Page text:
cpu_hot_add_enabled                     = false
    cpu_hot_remove_enabled                  = false
    cpu_limit                               = -1
    cpu_performance_counters_enabled        = false
    cpu_reservation                         = 0
    cpu_share_count                         = 1000
    cpu_share_level                         = "normal"
    custom_attributes                       = {}
    datastore_id                            = "datastore-13"
    efi_secure_boot_enabled                 = false
    enable_disk_uuid                        = false
    enable_logging                          = true
    ept_rvi_mode                            = "automatic"
    extra_config                            = {}
    firmware                                = "bios"
    folder                                  = "DEV"
    force_power_off                         = true
    guest_id                                = "rhel7_64Guest"
    guest_ip_addresses                      = []
    hardware_version                        = 14
    host_system_id                          = "host-12"
    hv_mode                                 = "hvAuto"
    id                                      = "4219040f-5842-ba52-b7e4-cd9064c1f36c"
    ide_controller_count                    = 2
    imported                                = true
    latency_sensitivity                     = "normal"
    memory                                  = 2048
    memory_hot_add_enabled                  = false
    memory_limit                            = -1
    memory_reservation                      = 0
    memory_share_count                      = 20480
    memory_share_level                      = "normal"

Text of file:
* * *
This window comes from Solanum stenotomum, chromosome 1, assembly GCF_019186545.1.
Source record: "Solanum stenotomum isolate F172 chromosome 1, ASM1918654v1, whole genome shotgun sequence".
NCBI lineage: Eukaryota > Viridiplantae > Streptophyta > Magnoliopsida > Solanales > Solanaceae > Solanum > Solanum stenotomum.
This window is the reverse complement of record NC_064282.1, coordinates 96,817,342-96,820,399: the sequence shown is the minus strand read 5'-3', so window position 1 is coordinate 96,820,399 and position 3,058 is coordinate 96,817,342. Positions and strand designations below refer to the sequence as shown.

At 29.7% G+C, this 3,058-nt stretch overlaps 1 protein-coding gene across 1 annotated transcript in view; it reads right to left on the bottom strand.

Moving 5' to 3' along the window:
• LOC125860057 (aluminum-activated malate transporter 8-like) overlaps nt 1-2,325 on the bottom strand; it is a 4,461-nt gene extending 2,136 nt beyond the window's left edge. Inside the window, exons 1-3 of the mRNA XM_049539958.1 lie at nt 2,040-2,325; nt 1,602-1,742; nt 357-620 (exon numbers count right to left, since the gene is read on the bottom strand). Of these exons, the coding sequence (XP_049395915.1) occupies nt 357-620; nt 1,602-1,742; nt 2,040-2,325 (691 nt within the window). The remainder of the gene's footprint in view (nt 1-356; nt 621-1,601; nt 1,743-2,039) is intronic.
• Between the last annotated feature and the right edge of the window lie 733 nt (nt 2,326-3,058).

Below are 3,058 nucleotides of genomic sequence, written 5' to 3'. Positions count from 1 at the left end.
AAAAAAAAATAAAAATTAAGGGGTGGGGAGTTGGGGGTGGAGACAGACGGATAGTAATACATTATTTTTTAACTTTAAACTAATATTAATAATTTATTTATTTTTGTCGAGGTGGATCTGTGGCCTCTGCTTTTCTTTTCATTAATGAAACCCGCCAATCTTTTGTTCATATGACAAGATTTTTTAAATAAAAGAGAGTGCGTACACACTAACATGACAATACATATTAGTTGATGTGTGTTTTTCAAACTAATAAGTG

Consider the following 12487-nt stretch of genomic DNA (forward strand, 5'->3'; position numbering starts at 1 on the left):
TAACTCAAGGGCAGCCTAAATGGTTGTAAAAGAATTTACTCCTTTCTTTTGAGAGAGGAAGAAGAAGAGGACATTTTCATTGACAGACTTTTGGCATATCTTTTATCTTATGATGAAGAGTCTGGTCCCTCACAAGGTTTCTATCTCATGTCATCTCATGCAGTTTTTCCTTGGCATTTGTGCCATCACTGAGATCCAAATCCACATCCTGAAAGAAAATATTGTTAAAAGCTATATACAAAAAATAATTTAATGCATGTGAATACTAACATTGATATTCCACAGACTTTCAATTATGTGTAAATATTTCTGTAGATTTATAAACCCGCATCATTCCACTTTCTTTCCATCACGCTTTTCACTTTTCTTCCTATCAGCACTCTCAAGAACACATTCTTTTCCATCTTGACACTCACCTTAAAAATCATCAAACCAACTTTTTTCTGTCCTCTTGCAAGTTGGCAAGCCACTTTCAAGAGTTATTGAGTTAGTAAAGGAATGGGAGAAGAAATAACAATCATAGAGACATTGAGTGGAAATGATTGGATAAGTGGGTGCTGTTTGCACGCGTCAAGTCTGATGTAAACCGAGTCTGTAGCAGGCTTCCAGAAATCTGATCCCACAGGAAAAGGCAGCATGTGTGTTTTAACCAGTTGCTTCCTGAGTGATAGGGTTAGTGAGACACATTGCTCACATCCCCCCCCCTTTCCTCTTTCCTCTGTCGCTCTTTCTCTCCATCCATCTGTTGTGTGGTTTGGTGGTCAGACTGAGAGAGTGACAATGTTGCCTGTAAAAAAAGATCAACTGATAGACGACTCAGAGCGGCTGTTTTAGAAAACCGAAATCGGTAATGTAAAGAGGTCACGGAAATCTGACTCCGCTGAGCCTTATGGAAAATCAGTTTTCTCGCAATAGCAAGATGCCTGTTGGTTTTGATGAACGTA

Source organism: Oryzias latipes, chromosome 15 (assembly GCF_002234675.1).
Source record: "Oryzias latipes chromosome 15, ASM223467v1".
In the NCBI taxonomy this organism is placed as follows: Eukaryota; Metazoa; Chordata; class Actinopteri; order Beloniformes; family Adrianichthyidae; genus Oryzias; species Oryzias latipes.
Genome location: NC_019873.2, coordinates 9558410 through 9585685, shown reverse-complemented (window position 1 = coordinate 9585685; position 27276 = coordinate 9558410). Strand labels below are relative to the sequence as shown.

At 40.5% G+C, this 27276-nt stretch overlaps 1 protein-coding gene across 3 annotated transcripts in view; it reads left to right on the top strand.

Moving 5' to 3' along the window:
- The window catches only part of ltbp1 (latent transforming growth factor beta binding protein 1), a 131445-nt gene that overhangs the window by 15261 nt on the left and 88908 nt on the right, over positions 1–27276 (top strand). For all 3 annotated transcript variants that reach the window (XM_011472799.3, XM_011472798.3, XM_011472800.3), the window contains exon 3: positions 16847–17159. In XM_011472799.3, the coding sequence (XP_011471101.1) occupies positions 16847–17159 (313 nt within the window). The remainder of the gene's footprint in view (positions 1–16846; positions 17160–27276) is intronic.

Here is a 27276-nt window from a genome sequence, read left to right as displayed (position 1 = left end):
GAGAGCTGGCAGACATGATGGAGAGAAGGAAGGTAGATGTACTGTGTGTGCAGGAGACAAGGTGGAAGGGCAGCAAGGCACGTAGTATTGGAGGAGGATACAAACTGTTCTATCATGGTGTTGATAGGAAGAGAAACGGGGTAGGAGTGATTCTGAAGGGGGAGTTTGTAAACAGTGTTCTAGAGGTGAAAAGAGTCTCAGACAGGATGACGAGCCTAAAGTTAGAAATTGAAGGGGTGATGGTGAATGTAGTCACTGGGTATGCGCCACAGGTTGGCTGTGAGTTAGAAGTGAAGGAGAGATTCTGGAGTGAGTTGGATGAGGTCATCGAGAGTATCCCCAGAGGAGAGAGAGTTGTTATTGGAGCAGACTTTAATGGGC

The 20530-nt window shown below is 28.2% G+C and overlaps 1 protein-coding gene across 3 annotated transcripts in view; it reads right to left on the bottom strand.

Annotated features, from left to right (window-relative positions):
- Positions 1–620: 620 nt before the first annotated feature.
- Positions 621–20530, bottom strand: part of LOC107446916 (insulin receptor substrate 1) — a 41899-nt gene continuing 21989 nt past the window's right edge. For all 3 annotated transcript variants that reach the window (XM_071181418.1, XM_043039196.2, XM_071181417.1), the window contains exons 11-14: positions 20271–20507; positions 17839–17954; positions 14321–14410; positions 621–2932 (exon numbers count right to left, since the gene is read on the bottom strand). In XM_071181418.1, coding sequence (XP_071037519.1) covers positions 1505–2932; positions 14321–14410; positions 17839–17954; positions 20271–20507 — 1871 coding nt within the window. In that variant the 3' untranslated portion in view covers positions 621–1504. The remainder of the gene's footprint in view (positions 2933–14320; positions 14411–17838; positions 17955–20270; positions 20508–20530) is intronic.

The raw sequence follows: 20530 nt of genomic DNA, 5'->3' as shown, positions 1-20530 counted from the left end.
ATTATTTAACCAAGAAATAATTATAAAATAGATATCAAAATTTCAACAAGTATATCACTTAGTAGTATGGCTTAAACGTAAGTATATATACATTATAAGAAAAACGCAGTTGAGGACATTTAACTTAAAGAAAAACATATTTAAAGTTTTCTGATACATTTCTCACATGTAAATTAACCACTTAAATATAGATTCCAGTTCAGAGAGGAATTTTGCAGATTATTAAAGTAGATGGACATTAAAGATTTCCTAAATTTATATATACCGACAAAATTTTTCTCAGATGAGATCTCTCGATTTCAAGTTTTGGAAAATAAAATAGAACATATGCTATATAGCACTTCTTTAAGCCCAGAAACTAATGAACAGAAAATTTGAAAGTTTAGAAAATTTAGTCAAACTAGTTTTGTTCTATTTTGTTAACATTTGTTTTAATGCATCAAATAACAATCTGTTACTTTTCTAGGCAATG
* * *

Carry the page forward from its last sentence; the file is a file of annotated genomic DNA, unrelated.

migrate_wait_timeout                    = 30
    moid                                    = "vm-47"
    name                                    = "DEV2"
    nested_hv_enabled                       = false
    num_cores_per_socket                    = 1
    num_cpus                                = 1
    pci_device_id                           = []
    poweron_timeout                         = 300
    reboot_required                         = false
    resource_pool_id                        = "resgroup-8"
    run_tools_scripts_after_power_on        = true
    run_tools_scripts_after_resume          = true
    run_tools_scripts_before_guest_reboot   = false
    run_tools_scripts_before_guest_shutdown = true
    run_tools_scripts_before_guest_standby  = true
    sata_controller_count                   = 1
    scsi_bus_sharing                        = "noSharing"
    scsi_controller_count                   = 1
    scsi_type                               = "pvscsi"
    shutdown_wait_timeout                   = 3
    swap_placement_policy                   = "inherit"
    sync_time_with_host                     = false
    tags                                    = []